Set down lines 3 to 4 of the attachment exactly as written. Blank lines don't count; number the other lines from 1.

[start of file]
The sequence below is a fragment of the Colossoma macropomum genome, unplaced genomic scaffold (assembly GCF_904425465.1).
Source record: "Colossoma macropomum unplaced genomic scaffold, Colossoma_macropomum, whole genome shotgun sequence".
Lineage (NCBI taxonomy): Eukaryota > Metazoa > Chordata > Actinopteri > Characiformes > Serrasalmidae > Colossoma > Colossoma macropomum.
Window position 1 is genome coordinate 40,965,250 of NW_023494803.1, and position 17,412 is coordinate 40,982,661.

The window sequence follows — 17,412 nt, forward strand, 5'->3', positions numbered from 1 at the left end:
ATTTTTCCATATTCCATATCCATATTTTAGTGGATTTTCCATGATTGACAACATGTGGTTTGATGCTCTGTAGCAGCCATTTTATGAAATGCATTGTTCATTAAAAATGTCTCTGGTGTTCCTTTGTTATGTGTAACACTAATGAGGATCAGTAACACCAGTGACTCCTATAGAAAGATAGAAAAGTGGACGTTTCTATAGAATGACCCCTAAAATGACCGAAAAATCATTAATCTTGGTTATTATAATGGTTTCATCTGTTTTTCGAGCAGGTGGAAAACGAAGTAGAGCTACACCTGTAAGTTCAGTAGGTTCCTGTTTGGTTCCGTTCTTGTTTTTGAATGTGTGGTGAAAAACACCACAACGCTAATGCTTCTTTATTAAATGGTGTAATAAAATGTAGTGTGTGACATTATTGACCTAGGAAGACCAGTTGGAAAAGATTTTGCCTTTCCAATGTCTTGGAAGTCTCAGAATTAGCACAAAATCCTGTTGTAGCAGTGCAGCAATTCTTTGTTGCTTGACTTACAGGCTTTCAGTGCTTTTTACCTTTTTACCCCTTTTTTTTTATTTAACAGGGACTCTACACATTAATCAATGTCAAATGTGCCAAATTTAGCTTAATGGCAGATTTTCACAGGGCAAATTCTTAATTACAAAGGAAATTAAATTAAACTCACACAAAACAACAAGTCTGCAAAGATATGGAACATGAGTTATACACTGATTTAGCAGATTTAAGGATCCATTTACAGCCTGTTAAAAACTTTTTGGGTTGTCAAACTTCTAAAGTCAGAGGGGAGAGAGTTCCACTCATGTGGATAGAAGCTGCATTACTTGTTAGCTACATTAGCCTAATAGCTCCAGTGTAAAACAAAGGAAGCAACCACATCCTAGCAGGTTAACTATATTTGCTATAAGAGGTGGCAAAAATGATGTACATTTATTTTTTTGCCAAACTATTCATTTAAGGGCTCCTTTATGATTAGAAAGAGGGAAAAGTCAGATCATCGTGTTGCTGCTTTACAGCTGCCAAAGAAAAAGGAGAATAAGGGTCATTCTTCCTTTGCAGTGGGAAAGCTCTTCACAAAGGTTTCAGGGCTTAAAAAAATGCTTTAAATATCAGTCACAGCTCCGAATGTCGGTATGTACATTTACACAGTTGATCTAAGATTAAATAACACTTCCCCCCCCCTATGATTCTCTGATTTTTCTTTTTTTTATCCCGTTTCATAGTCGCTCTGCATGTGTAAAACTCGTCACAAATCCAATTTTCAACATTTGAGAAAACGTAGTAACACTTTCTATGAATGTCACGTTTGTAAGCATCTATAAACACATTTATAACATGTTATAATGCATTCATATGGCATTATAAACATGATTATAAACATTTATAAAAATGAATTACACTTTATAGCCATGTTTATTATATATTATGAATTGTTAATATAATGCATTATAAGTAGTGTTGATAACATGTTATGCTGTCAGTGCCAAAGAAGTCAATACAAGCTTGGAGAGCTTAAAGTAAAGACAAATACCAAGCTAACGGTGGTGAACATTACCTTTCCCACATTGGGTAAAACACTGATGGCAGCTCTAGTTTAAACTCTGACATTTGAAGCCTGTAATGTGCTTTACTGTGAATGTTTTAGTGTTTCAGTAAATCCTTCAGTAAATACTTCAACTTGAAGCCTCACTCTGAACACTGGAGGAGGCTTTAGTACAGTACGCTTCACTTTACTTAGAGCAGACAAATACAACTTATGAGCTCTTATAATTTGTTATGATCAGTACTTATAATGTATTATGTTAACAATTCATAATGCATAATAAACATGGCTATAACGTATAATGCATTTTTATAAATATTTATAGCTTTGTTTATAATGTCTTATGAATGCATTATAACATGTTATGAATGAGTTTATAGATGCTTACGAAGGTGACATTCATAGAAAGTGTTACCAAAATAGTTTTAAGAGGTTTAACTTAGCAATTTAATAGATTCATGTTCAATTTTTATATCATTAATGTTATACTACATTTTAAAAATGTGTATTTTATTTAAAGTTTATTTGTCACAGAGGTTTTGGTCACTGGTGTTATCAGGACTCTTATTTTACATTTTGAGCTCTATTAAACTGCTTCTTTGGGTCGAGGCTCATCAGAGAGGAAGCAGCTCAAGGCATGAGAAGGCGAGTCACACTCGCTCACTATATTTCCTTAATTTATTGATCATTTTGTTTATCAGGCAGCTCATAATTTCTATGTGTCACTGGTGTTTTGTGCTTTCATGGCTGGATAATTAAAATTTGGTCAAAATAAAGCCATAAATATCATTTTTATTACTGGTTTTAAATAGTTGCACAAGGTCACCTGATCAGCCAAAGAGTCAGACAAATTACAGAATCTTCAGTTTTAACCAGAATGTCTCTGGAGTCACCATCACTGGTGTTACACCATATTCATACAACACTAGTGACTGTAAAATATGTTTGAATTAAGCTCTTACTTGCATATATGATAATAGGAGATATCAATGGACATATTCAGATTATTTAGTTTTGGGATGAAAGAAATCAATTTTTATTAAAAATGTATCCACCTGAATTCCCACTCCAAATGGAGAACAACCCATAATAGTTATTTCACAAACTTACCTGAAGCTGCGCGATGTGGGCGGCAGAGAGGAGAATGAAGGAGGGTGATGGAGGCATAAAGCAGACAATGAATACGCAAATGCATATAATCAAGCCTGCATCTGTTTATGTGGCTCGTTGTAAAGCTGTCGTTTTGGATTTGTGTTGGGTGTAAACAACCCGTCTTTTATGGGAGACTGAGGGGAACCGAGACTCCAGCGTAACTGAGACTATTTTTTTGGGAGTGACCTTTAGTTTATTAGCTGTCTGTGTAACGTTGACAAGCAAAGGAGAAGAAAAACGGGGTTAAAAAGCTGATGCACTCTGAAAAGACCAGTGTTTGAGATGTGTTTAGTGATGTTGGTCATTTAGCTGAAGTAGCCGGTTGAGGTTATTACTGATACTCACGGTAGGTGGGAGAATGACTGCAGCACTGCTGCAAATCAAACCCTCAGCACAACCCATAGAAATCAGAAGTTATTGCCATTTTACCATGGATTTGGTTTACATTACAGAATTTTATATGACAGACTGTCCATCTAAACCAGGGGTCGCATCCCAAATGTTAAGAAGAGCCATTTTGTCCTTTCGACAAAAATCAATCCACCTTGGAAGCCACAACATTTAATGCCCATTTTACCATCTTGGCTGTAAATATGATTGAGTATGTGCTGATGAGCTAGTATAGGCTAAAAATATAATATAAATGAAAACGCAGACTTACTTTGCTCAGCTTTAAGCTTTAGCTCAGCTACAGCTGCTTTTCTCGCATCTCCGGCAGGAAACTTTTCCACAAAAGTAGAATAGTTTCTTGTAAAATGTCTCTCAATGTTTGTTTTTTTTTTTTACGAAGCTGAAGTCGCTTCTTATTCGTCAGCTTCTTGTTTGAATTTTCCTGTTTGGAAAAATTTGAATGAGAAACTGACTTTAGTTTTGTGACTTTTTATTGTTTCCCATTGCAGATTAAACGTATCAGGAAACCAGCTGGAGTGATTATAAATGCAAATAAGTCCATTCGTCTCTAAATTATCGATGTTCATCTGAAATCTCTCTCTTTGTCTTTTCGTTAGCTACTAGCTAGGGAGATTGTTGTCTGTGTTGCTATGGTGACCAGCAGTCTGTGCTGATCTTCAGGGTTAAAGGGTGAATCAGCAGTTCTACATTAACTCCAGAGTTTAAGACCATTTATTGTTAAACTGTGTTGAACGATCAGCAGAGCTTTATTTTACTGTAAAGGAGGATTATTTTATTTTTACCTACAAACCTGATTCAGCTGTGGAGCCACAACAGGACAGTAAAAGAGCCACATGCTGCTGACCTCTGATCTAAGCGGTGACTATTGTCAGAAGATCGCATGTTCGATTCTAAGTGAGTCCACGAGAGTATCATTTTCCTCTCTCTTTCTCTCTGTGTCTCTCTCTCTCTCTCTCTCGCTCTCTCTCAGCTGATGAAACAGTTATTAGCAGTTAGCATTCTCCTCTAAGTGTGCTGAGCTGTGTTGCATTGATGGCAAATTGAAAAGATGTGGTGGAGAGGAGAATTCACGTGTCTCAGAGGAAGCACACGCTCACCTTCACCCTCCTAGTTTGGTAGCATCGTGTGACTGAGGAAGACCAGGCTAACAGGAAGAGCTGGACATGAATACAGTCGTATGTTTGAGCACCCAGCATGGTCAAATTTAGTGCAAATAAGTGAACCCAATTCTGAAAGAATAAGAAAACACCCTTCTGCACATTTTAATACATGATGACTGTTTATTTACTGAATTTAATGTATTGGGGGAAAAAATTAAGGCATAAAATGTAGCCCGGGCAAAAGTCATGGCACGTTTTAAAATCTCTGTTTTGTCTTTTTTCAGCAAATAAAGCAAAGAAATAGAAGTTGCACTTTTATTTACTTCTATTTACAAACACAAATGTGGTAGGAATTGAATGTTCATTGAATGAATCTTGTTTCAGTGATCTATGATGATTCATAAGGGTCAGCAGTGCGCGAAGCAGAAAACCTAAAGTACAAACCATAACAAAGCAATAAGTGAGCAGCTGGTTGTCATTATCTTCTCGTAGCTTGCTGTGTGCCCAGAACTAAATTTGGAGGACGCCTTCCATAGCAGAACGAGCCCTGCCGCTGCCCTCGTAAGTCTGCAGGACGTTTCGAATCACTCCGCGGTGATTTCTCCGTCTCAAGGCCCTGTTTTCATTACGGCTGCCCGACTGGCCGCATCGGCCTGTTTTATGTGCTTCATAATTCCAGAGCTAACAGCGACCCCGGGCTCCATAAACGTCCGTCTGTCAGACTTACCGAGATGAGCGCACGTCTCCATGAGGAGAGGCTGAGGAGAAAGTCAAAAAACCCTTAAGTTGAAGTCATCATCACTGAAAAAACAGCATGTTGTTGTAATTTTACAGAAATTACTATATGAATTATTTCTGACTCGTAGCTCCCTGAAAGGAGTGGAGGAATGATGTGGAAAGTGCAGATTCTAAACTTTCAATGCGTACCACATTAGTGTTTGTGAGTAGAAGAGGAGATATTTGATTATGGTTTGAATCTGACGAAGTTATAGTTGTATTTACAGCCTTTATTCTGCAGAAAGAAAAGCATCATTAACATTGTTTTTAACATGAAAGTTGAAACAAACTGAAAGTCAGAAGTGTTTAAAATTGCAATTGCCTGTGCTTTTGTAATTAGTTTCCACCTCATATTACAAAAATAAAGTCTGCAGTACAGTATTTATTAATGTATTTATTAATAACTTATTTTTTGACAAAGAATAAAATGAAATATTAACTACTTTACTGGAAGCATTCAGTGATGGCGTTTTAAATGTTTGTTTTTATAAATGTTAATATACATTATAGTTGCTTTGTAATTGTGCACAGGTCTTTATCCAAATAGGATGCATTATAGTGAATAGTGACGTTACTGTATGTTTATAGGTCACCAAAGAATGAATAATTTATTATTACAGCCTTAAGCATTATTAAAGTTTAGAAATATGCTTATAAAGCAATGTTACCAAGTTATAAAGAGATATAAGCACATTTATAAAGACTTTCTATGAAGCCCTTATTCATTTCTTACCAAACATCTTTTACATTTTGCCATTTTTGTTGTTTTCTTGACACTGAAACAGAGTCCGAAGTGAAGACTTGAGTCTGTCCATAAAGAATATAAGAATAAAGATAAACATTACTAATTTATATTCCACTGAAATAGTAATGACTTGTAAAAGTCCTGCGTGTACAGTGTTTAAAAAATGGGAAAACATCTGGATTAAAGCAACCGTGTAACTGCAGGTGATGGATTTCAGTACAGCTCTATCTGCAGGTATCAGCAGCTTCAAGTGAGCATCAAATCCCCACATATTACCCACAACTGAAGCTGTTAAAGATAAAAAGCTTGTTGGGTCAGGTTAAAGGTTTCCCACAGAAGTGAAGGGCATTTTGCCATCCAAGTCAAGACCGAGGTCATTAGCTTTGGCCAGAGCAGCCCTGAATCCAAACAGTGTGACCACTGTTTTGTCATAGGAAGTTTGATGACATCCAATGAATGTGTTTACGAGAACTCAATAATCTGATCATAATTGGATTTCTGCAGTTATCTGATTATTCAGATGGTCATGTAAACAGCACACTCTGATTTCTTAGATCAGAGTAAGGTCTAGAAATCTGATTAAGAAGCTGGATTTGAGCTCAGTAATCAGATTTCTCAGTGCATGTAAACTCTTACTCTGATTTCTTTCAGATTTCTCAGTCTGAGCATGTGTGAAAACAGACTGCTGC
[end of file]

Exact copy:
Lineage (NCBI taxonomy): Eukaryota > Metazoa > Chordata > Actinopteri > Characiformes > Serrasalmidae > Colossoma > Colossoma macropomum.
Window position 1 is genome coordinate 40,965,250 of NW_023494803.1, and position 17,412 is coordinate 40,982,661.